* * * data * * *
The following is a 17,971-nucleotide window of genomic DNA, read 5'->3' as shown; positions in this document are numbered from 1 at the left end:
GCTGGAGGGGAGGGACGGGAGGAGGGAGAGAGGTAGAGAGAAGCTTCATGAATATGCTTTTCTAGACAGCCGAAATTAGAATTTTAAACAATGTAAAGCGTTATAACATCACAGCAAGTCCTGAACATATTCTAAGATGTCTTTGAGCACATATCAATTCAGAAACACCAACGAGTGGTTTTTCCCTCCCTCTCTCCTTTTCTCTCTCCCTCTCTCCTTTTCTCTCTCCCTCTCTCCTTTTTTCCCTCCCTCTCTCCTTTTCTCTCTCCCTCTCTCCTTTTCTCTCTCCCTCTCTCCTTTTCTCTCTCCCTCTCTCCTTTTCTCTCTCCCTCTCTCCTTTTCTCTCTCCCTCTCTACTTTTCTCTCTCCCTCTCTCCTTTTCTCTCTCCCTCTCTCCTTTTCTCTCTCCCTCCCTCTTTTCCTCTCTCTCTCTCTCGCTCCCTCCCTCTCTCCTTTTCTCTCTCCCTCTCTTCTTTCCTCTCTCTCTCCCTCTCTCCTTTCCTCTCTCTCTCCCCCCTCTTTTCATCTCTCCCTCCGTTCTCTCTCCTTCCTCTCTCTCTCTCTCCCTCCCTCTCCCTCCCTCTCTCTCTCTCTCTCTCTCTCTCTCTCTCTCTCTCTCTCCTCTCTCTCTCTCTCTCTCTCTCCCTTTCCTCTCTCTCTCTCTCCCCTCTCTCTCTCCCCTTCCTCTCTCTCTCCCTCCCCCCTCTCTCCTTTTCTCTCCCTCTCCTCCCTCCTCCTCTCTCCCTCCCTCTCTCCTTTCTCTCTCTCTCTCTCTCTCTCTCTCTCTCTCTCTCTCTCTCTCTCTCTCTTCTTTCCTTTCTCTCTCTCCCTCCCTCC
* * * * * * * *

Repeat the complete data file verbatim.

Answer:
The following is a 17,971-nucleotide window of genomic DNA, read 5'->3' as shown; positions in this document are numbered from 1 at the left end:
GCTGGAGGGGAGGGACGGGAGGAGGGAGAGAGGTAGAGAGAAGCTTCATGAATATGCTTTTCTAGACAGCCGAAATTAGAATTTTAAACAATGTAAAGCGTTATAACATCACAGCAAGTCCTGAACATATTCTAAGATGTCTTTGAGCACATATCAATTCAGAAACACCAACGAGTGGTTTTTCCCTCCCTCTCTCCTTTTCTCTCTCCCTCTCTCCTTTTCTCTCTCCCTCTCTCCTTTTTTCCCTCCCTCTCTCCTTTTCTCTCTCCCTCTCTCCTTTTCTCTCTCCCTCTCTCCTTTTCTCTCTCCCTCTCTCCTTTTCTCTCTCCCTCTCTCCTTTTCTCTCTCCCTCTCTACTTTTCTCTCTCCCTCTCTCCTTTTCTCTCTCCCTCTCTCCTTTTCTCTCTCCCTCCCTCTTTTCCTCTCTCTCTCTCTCGCTCCCTCCCTCTCTCCTTTTCTCTCTCCCTCTCTTCTTTCCTCTCTCTCTCCCTCTCTCCTTTCCTCTCTCTCTCCCCCCTCTTTTCATCTCTCCCTCCGTTCTCTCTCCTTCCTCTCTCTCTCTCTCCCTCCCTCTCCCTCCCTCTCTCTCTCTCTCTCTCTCTCTCTCTCTCTCTCTCTCTCCTCTCTCTCTCTCTCTCTCTCTCCCTTTCCTCTCTCTCTCTCTCCCCTCTCTCTCTCCCCTTCCTCTCTCTCTCCCTCCCCCCTCTCTCCTTTTCTCTCCCTCTCCTCCCTCCTCCTCTCTCCCTCCCTCTCTCCTTTCTCTCTCTCTCTCTCTCTCTCTCTCTCTCTCTCTCTCTCTCTCTCTCTCTTCTTTCCTTTCTCTCTCTCCCTCCCTCC